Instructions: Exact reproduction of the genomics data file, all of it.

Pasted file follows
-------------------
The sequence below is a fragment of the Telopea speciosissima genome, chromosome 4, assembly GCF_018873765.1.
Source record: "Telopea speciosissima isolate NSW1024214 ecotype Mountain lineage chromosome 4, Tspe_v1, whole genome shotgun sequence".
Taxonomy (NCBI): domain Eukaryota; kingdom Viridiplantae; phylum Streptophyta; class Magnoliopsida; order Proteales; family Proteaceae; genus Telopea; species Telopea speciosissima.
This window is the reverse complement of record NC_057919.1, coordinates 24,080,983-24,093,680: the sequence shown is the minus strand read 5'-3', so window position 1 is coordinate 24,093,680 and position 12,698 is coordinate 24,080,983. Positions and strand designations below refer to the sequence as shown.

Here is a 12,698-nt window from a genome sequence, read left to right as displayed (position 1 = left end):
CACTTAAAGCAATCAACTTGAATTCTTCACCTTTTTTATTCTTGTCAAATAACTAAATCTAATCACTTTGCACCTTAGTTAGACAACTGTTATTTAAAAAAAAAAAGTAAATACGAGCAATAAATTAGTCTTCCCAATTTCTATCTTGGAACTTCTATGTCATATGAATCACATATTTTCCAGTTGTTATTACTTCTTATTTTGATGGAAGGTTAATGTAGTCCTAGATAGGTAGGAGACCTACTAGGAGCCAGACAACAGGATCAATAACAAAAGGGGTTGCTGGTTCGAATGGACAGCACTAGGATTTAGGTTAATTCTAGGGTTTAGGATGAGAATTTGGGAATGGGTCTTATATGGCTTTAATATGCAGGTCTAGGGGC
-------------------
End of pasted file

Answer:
The sequence below is a fragment of the Telopea speciosissima genome, chromosome 4, assembly GCF_018873765.1.
Source record: "Telopea speciosissima isolate NSW1024214 ecotype Mountain lineage chromosome 4, Tspe_v1, whole genome shotgun sequence".
Taxonomy (NCBI): domain Eukaryota; kingdom Viridiplantae; phylum Streptophyta; class Magnoliopsida; order Proteales; family Proteaceae; genus Telopea; species Telopea speciosissima.
This window is the reverse complement of record NC_057919.1, coordinates 24,080,983-24,093,680: the sequence shown is the minus strand read 5'-3', so window position 1 is coordinate 24,093,680 and position 12,698 is coordinate 24,080,983. Positions and strand designations below refer to the sequence as shown.

Here is a 12,698-nt window from a genome sequence, read left to right as displayed (position 1 = left end):
CACTTAAAGCAATCAACTTGAATTCTTCACCTTTTTTATTCTTGTCAAATAACTAAATCTAATCACTTTGCACCTTAGTTAGACAACTGTTATTTAAAAAAAAAAAGTAAATACGAGCAATAAATTAGTCTTCCCAATTTCTATCTTGGAACTTCTATGTCATATGAATCACATATTTTCCAGTTGTTATTACTTCTTATTTTGATGGAAGGTTAATGTAGTCCTAGATAGGTAGGAGACCTACTAGGAGCCAGACAACAGGATCAATAACAAAAGGGGTTGCTGGTTCGAATGGACAGCACTAGGATTTAGGTTAATTCTAGGGTTTAGGATGAGAATTTGGGAATGGGTCTTATATGGCTTTAATATGCAGGTCTAGGGGC